Flexible Spending Accounts (FSAs). These are very similar to 401Ks in that they’re set up through an employer and they reduce taxable income. Unlike 401Ks however, FSAs aren’t for saving for retirement. Instead, employees use them to pay future medical costs or childcare costs. Other differences are, for 2015 the limit on Medical FSAs is $2,550, and on Dependent Care (childcare) FSAs is $5,000. Traditionally, employees have lost any FSA money not spent by the end of the year. However, a new provision outlined in the video below presents a partial fix for this problem.
Save Money on Taxes by Doing Other Things the Government Likes
There are several other behaviors the U.S. government encourages. These include giving to charity, buying a home, starting a business, filing jointly if married, learning and increasing energy efficiency. Each come with tax breaks. Most require itemizing deductions as opposed to taking the standard deduction.
Giving to charity. As long as donations of cash or property are made to qualifying organizations, they subtract from taxable income.
Buying a home. The government likes to see its citizens invest in homes. Therefore, mortgage interest on home loans is tax deductible. An extra payment before the end of the year can increase the tax savings even more.
Starting or Running a Business. The home office deduction reduces tax liability. Those with home offices subtract 100% of expenses directly related to their business, and a portion of many other home expenses, like electricity and heat.
Filing Jointly. Married couples who file jointly receive more tax deductions and credits than those who file separately. For example, filing separately prevents taxpayers from claiming the Earned Income Credit and education credits. It also forces both spouses to use the standard deduction instead of itemized deductions.
Education. An employee paid partly in education can get a tax break. The IRS allows up to $5,250 of tax free education pay per year. For example, if Bob makes $40,000 per year, but he takes $5,000 of that from his employer in the form of payments for higher education classes, he only has to pay taxes that year on $35,000 of his income. A substantial tax savings.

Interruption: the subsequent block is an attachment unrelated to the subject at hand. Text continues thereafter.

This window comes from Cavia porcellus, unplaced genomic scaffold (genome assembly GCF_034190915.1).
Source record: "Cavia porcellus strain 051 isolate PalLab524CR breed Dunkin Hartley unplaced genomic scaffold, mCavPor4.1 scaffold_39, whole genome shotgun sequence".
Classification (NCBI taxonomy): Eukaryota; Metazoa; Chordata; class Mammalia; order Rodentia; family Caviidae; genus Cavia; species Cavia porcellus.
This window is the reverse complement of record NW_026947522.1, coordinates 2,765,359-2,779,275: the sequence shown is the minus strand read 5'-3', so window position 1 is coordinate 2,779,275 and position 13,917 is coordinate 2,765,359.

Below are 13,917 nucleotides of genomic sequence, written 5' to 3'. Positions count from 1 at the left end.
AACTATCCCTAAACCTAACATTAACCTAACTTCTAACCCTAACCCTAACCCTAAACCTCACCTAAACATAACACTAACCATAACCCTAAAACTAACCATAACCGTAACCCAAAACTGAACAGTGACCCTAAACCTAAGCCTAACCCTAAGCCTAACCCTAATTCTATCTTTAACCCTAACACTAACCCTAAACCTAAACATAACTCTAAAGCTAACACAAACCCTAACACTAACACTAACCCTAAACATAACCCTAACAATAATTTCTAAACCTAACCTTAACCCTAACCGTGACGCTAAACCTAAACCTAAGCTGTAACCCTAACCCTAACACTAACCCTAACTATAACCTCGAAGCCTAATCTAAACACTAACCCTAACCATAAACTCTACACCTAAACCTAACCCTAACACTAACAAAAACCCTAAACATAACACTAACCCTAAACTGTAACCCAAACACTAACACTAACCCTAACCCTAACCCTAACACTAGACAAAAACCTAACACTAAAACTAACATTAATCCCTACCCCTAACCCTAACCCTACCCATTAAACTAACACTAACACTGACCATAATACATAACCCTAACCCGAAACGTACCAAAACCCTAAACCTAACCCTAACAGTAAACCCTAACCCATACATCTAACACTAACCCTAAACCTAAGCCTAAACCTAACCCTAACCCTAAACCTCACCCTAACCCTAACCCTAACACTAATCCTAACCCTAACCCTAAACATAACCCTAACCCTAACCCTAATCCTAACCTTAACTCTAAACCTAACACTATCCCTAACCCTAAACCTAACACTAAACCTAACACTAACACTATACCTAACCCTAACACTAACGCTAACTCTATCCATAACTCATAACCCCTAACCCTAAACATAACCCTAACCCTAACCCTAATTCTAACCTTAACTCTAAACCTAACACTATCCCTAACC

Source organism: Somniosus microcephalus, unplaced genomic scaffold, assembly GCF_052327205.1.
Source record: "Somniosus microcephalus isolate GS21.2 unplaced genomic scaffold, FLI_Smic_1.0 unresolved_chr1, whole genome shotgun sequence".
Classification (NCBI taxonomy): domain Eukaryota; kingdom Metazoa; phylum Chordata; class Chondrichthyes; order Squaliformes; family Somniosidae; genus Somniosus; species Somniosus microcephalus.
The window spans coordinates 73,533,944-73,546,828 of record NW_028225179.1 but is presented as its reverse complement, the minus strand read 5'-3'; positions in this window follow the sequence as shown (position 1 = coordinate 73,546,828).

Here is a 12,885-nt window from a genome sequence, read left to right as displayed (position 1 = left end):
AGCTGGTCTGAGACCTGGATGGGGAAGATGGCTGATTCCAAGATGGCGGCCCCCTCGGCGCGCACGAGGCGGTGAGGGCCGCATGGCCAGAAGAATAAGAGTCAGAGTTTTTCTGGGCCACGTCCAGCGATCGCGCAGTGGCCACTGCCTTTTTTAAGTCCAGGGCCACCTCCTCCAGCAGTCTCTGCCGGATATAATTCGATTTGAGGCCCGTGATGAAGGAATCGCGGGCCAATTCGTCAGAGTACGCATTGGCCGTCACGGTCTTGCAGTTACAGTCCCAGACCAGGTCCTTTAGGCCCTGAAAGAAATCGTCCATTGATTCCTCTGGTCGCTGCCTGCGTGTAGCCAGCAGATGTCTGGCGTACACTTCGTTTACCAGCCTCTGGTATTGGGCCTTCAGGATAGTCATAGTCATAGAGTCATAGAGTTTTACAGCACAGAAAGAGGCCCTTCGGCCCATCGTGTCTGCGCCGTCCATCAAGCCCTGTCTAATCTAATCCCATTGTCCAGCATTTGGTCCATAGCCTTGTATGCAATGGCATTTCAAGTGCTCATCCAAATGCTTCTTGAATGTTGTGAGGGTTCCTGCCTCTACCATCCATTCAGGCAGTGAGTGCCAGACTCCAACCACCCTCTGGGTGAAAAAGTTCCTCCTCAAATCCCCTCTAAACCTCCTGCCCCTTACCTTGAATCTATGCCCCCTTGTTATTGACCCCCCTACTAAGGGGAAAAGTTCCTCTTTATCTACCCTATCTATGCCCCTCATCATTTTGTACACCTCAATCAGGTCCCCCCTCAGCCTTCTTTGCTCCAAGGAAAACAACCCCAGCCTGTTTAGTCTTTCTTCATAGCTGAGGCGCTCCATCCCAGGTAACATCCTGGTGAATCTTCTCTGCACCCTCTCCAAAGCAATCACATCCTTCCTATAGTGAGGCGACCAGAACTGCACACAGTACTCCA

Energy Efficiency. Home improvements like adding energy efficient windows and insulation are tax deductible. Energy efficient heating and cooling systems, solar power and electric cars will also shrink a tax bill.
Save Money on Taxes (or Receive Money) Because of Need
The IRS has several built in methods of helping those who need it. For instance, the tax brackets are arranged so those who earn less pay a lower tax rate. Personal exemptions ($4,000 in 2015) and the standard deduction ($6,250) mean the first $10,250 of everybody’s income is tax free. Beyond these protections, there’s the Earned Income Credit.
The Earned Income Credit is a tax break for low income working people. “Low income” depends on factors like being married or having children. An individual with an adjusted gross income less than $14,590 in 2014 will qualify for the credit. Such an individual may receive not only a tax break, but also a check for up to $496. Couples who are married filing jointly with three qualifying children and less than $52,427 in income can also claim the credit. They may receive a check for up to $6,143.
The credit doesn’t go to people who don’t work at all. To receive the credit, taxpayers must earn at least some income. However, if they qualify, they can receive money even if they didn’t pay in any to begin with.
The IRS EIC Assistant can help taxpayers learn whether they can claim the credit. This handy Earned Income Credit Estimator, from the National Earned Income Credit Outreach Campaign, makes figuring eligibility for the credit even simpler.
The Bottom Line
Taxes are inevitable. Paying a lot of money on taxes isn’t. Using tax software or hiring a professional are both ways to get the biggest refund possible. Changing certain habits, like saving more or engaging in other behaviors encouraged by the government, can also save taxpayers money at tax time. And finally, some tax breaks are there to help people just because they need it.
Check out this new Earned Income Credit video from the IRS below:
- COLA Increases for Dollar Limitations on Benefits and Contributions – IRS.gov
- Health Savings Accounts (HSAs) – U.S. Department of the Treasury
- Eight Tips for Deducting Charitable Contributions – IRS.gov
- Employer-Provided Educational Assistance – IRS.gov
- EITC, Earned Income Tax Credit, Questions and Answers – IRS.gov